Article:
This is the first book of Ben Bova’s that I’ve read. Before that I’ve only read “The Nonmetallic Isaac or It’s a Wonderful Life” in Foundation’s Friends. I bought this book randomly because I had run out of things to read on a business trip, and I don’t regret it. The book is well paced, interesting and fun to read. It also explores alien life in a way which is particularly believable (unlike many other SF books I encounter). This book reminds me of Dragon’s Egg without being so hard-SFy. A very good book.
I was excited when I found Foundation’s Friends the other day, because I thought I’d read all the Foundation books and did not know that this one existed. It is an anthology which celebrates Asimov’s 50 years as a science fiction author, and each author takes their own approach to the Foundation universe.
The stories are:
- The Nonmetallic Isaac or It’s a Wonderful Life (Ben Bova): not really a short story, more of an inspection of the impact that Asimov’s non-fiction writing has had on the world.
- Strip-Runner (Pamela Sargent): set after The Naked Sun, a young female strip runner meets Elijah Bailey.
- The Asenion Solution (Robert Silverberg): a pretty standard science fiction short story.
- Murder in the Urth Degree (Edward Wellen): I haven’t read any of the Doctor Urth mysteries, so to be honest this story seemed pretty weird.
- Trantor Falls (Harry Turtledove): covers the fall and sack of Trantor at the end of the first Galactic Empire. This one is pretty good, and in keeping with the overall Foundation universe.
- Dilemma (Connie Willis): Asimov deals with some three law robots.
- Maureen Birnbaum After Dark (George Alec Effinger): I find Maureen’s character to be superficial and annoying. This story didn’t really do it for me.
- Balance (Mike Resnik): Susan Calvin wonders if robots are a better date than men.
- The Present Eternal (Barry N Malzberg): is it good to be able to see with 100% accuracy into the past? This story was a bit disjointed, and not the best in the book.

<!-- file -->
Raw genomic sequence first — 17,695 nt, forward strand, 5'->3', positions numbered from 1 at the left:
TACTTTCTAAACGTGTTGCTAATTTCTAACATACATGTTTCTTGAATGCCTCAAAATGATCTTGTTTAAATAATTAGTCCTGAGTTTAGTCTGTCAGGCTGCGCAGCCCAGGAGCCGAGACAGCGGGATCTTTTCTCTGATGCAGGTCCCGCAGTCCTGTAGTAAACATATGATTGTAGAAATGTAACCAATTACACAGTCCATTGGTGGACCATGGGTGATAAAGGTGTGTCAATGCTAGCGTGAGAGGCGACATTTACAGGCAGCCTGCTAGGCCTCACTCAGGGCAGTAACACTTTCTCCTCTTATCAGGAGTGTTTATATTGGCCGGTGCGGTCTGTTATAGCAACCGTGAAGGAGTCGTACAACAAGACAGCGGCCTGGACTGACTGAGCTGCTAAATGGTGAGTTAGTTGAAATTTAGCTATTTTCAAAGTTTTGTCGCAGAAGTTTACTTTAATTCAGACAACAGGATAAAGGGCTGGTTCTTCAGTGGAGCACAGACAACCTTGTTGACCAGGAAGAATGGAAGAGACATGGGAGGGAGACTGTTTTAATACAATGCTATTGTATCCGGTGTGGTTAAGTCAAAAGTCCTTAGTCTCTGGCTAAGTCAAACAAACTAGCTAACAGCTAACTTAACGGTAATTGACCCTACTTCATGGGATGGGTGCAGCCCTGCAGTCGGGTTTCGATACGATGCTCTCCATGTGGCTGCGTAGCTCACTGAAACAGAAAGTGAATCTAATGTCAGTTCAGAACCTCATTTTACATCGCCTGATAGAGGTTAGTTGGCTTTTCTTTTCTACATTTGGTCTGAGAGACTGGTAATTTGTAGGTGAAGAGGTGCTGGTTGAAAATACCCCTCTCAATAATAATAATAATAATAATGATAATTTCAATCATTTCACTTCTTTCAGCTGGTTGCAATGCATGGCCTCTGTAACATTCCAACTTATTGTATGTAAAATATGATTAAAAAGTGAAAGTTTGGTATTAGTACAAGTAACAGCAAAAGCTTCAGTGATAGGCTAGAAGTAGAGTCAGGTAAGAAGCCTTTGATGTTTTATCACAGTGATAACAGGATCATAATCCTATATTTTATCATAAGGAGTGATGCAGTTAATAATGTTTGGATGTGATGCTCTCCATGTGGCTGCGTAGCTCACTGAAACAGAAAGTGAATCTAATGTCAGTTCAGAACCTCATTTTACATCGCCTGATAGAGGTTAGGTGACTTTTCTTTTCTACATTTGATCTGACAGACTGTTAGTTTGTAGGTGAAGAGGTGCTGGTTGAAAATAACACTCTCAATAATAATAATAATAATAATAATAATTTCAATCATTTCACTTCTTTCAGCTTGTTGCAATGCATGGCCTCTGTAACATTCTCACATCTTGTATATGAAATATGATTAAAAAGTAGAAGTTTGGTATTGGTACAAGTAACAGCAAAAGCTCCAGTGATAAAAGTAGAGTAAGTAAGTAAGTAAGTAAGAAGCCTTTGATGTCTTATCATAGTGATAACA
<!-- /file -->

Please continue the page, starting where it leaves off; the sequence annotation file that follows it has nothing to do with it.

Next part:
- PAPPI (Sheila Finch): a colleague of Susan Calvin brings home a robot companion for her son.
- The Reunion at the Mile-High (Frederik Pohl): what if a biological weapon had been pursued instead of a nuclear one at the end of world war 2? What if Isaac Asimov hadn’t been a science fiction author because he was drafted into the effort?
- Plato’s Cave (Poul Anderson): the robot debuggers Donovan and Powell return to help with a confused robot on Io. This story was pretty in keeping with the original Donovan and Powell stories, which was nice as those stories are classics.
- Foundation’s Conscience (George Zebrowski): a researcher looks for records of missing Seldon appearances.
- Carhunters of the Concrete Prairie (Robert Sheckley): this story was written by one of the guys who did the Bill the Galactic Hero spinoffs — specifically Bill the Galactic Hero on the Planet of Bottled Brains. This story seems to suffer from similar problems — as best as I can tell its trying to be funny, but it doesn’t do it very well.
- The Overheard Conversation (Edward D. Hoch): the Black Widowers meet for a dinner discussion. I haven’t read any other Black Widower stories, so I don’t have much of an opinion on this one, although it did seem like a pretty traditional pithy short story.
- Blot (Hal Clement): explorers on icy Miranda interact with some cubes of unknown origin that appear to be communicating with each other.
- The Fourth Law of Robotics (Harry Harrison): the Stainless Steel Rat meets Susan Calvin.
- The Originist (Orson Scott Card): a scientist trying to determine the origin of the human race in the declining days of the Galactic Empire interacts with Hari Seldon and his Foundations.
- A Word or Two from Janet (Janet Asimov): what is it like being married to Isaac Asimov?
- Fifty Years (Isaac Asimov): Asimov reflects on 50 years of writing.
Obviously, being an anthology, some of these stories are better than others. However, this is a good collection with only a couple of stories I didn’t really like. I’m glad I found it.